From their perspective, they’ve sunk a lot of time, money and energy into the Lion Arts Factory, and of the three years they’ve operated on the site, two have been impeded by COVID-19 restrictions.

They argue it would be unviable for them to move the business elsewhere, and without a lease extension, Lion Arts will be forced to shutter.

“We’ve put so much money time and effort into making it what it is now; it’s actually a fantastic space,” Ross says.

“How can we let that go? It just doesn’t make any sense. There’s just no other alternative.”



Summer Sounds 2021. This picture: Saige Prime

Craig and Ross are demanding an immediate $400,000 grant be awarded to Five Four Entertainment to ensure they can retain staff, absorb financial losses already incurred, and when restrictions lift, allow the company to run events, which may require millions of dollars to undertake.

The music event company has been unable to run its landmark music festivals, Laneway and Spin Off, for over two years, Craig says. But they have successfully run one of the world’s only COVID-19-safe multi-day music events, Summer Sounds.

Craig believes they may have shot themselves in the foot by demonstrating such a festival is possible. For them, it was a lot of stress and risk for limited return. They would not do it again.

“It was the hardest festival we’ve ever done,” Craig says.

Ross adds at the end of the day, they only made 10 per cent of what would normally be made on an event that size.

“And at any moment in time that could have been closed – and through no fault of our own, through restrictions we could have lost everything,” Craig says.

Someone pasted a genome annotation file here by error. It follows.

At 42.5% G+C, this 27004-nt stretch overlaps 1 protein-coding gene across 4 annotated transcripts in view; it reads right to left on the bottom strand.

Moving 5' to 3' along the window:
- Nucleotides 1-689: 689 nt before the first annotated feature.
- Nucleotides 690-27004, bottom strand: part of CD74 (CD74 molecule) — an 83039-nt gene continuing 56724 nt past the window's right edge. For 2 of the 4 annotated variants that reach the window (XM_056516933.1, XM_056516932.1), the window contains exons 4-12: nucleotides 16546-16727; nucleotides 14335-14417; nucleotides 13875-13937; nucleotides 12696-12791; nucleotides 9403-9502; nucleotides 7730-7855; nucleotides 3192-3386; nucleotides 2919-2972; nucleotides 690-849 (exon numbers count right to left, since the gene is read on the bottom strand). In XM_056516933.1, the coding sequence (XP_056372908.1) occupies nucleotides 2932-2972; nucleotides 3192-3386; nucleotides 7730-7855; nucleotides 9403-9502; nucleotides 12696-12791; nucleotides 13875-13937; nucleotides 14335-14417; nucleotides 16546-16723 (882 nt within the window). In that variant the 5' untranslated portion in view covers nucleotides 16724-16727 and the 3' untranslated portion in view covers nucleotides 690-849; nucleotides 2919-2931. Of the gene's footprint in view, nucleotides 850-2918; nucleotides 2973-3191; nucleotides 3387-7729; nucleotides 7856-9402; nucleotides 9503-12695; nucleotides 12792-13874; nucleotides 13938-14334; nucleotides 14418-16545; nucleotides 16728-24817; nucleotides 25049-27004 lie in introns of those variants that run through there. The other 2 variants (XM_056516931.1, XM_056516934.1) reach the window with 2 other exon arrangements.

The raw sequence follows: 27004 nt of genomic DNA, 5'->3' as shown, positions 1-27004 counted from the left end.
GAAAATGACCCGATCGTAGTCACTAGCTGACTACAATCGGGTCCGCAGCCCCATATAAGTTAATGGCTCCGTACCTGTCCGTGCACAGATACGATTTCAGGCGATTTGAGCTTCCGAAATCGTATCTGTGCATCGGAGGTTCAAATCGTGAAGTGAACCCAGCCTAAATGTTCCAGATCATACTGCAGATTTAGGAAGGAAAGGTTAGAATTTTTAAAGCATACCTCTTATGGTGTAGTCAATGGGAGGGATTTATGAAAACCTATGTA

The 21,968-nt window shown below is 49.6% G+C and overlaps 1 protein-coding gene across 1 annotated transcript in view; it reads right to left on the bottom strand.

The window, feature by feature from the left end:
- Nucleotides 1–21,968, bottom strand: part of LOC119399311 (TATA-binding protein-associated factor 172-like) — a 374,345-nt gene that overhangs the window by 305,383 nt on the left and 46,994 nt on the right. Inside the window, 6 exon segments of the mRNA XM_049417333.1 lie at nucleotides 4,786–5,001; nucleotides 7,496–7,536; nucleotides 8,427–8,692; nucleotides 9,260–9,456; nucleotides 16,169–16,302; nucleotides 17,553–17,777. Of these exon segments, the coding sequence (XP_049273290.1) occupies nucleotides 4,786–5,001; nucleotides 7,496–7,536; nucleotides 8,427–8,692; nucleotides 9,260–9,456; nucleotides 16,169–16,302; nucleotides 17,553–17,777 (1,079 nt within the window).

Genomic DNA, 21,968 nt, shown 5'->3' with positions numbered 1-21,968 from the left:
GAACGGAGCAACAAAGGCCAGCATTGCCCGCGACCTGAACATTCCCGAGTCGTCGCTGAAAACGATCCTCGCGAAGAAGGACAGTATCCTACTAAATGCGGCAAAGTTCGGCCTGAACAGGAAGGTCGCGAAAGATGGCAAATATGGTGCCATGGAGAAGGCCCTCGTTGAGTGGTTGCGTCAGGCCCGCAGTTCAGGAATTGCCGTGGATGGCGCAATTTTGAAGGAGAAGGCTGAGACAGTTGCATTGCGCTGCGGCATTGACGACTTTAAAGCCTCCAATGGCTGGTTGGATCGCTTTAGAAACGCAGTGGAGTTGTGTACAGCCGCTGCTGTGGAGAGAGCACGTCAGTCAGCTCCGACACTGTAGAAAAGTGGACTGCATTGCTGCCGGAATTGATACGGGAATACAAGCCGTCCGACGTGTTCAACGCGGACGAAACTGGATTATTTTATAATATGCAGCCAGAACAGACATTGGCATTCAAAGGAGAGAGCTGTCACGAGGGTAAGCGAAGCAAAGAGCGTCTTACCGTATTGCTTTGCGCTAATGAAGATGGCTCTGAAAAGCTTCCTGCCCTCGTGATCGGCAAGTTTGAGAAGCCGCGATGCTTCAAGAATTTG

“We did a good job and it was an event that happened, but it was financially devastating.”

Five Four Entertainment festival and events manager Courtney Duka accepting the 2020 South Australian Music Awards medal for best major festival/event. This picture: Dave Court

Throughout the COVID-19 period, Five Four Entertainment was forced to dip into its savings to retain staff and pay bills. That nest egg is usually used to fund the company’s next festival, to ensure contractors and clients are paid on time, regardless of ticket sales or external forces.

Craig explains you need a base level of cash to get “the wheels moving” and it’s impossible to run a festival responsibly otherwise. He wants this money to be able to start work on a future festival, and to pay for the opportunities lost due to unworkable COVID-19 restrictions.

Five Four Entertainment has forfeited two years of revenue with its usual festivals on ice.

“We’ve received nothing in exchange for that,” Craig adds, while expressing frustration at the red tape surrounding the State Government’s current grant scheme.

“The State Government set up a grant for cancelled festivals recently, between $25,000 and $100,000.

“You can get the money if your festival was cancelled during or around that lockdown week of July. Our festival was cancelled in that window, but we don’t qualify for the grant because we didn’t have an approved COVID Management Plan to run the event.

“How are we supposed to get approved COVID management plan to run the festival that we need to survive, when it’s actually impossible to do so?”



Five Four Entertainment and Lion Arts Factory have launched an online petition, detailing what’s needed to keep operations afloat, which the public can sign to show support.

While directed at Premier Marshall, it’s expected the document will be presented to South Australian Parliament for consideration.

The Premier did not respond to our direct questions as to whether the government would offer any additional funding or a property extension to Five Four Entertainment or Lion Arts Factory.

View the petition here.